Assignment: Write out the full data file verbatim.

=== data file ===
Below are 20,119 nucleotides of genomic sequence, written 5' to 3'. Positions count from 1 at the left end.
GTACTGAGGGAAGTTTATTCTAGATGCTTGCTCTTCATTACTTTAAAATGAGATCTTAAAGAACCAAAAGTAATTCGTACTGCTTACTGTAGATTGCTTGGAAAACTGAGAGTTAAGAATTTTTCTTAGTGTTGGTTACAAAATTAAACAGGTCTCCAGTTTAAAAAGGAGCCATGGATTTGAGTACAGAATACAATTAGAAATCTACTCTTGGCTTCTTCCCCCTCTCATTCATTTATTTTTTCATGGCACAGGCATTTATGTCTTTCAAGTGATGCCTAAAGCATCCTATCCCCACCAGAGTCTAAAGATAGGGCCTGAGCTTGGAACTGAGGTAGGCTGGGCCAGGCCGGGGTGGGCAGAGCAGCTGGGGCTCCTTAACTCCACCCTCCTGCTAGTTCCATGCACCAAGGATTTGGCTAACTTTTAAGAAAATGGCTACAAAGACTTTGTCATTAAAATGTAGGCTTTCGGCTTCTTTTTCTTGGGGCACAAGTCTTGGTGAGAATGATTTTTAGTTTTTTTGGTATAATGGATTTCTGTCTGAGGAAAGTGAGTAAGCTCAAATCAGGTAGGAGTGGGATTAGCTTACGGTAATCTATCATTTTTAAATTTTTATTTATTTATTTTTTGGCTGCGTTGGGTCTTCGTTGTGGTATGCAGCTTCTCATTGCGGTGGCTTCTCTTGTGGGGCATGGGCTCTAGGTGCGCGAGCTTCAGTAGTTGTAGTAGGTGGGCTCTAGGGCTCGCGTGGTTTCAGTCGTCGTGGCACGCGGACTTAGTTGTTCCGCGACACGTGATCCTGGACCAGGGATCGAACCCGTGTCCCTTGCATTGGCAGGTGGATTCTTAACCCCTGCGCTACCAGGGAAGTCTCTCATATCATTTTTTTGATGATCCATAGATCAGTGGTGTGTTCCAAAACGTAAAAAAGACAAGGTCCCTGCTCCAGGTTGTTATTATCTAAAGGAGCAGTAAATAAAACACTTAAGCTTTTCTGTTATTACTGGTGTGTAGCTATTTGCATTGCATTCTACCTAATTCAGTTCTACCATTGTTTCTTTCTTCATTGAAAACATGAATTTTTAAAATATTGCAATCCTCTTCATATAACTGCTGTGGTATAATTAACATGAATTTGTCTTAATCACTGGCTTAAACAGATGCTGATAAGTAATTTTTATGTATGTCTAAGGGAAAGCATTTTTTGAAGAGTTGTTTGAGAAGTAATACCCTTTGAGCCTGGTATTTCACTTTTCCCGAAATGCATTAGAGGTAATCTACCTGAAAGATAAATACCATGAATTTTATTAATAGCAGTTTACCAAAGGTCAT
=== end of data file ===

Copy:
Below are 20,119 nucleotides of genomic sequence, written 5' to 3'. Positions count from 1 at the left end.
GTACTGAGGGAAGTTTATTCTAGATGCTTGCTCTTCATTACTTTAAAATGAGATCTTAAAGAACCAAAAGTAATTCGTACTGCTTACTGTAGATTGCTTGGAAAACTGAGAGTTAAGAATTTTTCTTAGTGTTGGTTACAAAATTAAACAGGTCTCCAGTTTAAAAAGGAGCCATGGATTTGAGTACAGAATACAATTAGAAATCTACTCTTGGCTTCTTCCCCCTCTCATTCATTTATTTTTTCATGGCACAGGCATTTATGTCTTTCAAGTGATGCCTAAAGCATCCTATCCCCACCAGAGTCTAAAGATAGGGCCTGAGCTTGGAACTGAGGTAGGCTGGGCCAGGCCGGGGTGGGCAGAGCAGCTGGGGCTCCTTAACTCCACCCTCCTGCTAGTTCCATGCACCAAGGATTTGGCTAACTTTTAAGAAAATGGCTACAAAGACTTTGTCATTAAAATGTAGGCTTTCGGCTTCTTTTTCTTGGGGCACAAGTCTTGGTGAGAATGATTTTTAGTTTTTTTGGTATAATGGATTTCTGTCTGAGGAAAGTGAGTAAGCTCAAATCAGGTAGGAGTGGGATTAGCTTACGGTAATCTATCATTTTTAAATTTTTATTTATTTATTTTTTGGCTGCGTTGGGTCTTCGTTGTGGTATGCAGCTTCTCATTGCGGTGGCTTCTCTTGTGGGGCATGGGCTCTAGGTGCGCGAGCTTCAGTAGTTGTAGTAGGTGGGCTCTAGGGCTCGCGTGGTTTCAGTCGTCGTGGCACGCGGACTTAGTTGTTCCGCGACACGTGATCCTGGACCAGGGATCGAACCCGTGTCCCTTGCATTGGCAGGTGGATTCTTAACCCCTGCGCTACCAGGGAAGTCTCTCATATCATTTTTTTGATGATCCATAGATCAGTGGTGTGTTCCAAAACGTAAAAAAGACAAGGTCCCTGCTCCAGGTTGTTATTATCTAAAGGAGCAGTAAATAAAACACTTAAGCTTTTCTGTTATTACTGGTGTGTAGCTATTTGCATTGCATTCTACCTAATTCAGTTCTACCATTGTTTCTTTCTTCATTGAAAACATGAATTTTTAAAATATTGCAATCCTCTTCATATAACTGCTGTGGTATAATTAACATGAATTTGTCTTAATCACTGGCTTAAACAGATGCTGATAAGTAATTTTTATGTATGTCTAAGGGAAAGCATTTTTTGAAGAGTTGTTTGAGAAGTAATACCCTTTGAGCCTGGTATTTCACTTTTCCCGAAATGCATTAGAGGTAATCTACCTGAAAGATAAATACCATGAATTTTATTAATAGCAGTTTACCAAAGGTCAT